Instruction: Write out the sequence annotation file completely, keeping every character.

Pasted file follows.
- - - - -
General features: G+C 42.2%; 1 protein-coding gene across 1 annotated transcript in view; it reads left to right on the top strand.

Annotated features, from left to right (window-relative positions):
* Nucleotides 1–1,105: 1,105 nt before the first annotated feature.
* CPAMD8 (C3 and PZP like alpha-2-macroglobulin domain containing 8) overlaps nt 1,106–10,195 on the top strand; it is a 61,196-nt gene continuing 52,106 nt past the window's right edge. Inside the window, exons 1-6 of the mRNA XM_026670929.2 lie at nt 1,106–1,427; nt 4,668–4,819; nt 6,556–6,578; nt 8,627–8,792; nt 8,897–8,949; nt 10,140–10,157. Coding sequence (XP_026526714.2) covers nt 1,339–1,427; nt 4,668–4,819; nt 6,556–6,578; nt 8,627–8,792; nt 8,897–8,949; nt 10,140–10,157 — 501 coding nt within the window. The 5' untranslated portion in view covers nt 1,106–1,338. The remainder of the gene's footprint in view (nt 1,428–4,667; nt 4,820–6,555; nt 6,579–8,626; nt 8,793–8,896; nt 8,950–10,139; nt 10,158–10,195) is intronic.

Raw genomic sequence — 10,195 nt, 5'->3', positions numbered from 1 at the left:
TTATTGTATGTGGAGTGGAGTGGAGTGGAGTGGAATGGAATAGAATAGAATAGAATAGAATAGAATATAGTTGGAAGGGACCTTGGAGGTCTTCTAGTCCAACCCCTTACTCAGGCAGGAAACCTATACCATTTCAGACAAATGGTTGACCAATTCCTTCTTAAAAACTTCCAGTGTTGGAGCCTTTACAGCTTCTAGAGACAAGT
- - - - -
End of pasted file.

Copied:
General features: G+C 42.2%; 1 protein-coding gene across 1 annotated transcript in view; it reads left to right on the top strand.

Annotated features, from left to right (window-relative positions):
* Nucleotides 1–1,105: 1,105 nt before the first annotated feature.
* CPAMD8 (C3 and PZP like alpha-2-macroglobulin domain containing 8) overlaps nt 1,106–10,195 on the top strand; it is a 61,196-nt gene continuing 52,106 nt past the window's right edge. Inside the window, exons 1-6 of the mRNA XM_026670929.2 lie at nt 1,106–1,427; nt 4,668–4,819; nt 6,556–6,578; nt 8,627–8,792; nt 8,897–8,949; nt 10,140–10,157. Coding sequence (XP_026526714.2) covers nt 1,339–1,427; nt 4,668–4,819; nt 6,556–6,578; nt 8,627–8,792; nt 8,897–8,949; nt 10,140–10,157 — 501 coding nt within the window. The 5' untranslated portion in view covers nt 1,106–1,338. The remainder of the gene's footprint in view (nt 1,428–4,667; nt 4,820–6,555; nt 6,579–8,626; nt 8,793–8,896; nt 8,950–10,139; nt 10,158–10,195) is intronic.

Raw genomic sequence — 10,195 nt, 5'->3', positions numbered from 1 at the left:
TTATTGTATGTGGAGTGGAGTGGAGTGGAGTGGAATGGAATAGAATAGAATAGAATAGAATAGAATATAGTTGGAAGGGACCTTGGAGGTCTTCTAGTCCAACCCCTTACTCAGGCAGGAAACCTATACCATTTCAGACAAATGGTTGACCAATTCCTTCTTAAAAACTTCCAGTGTTGGAGCCTTTACAGCTTCTAGAGACAAGT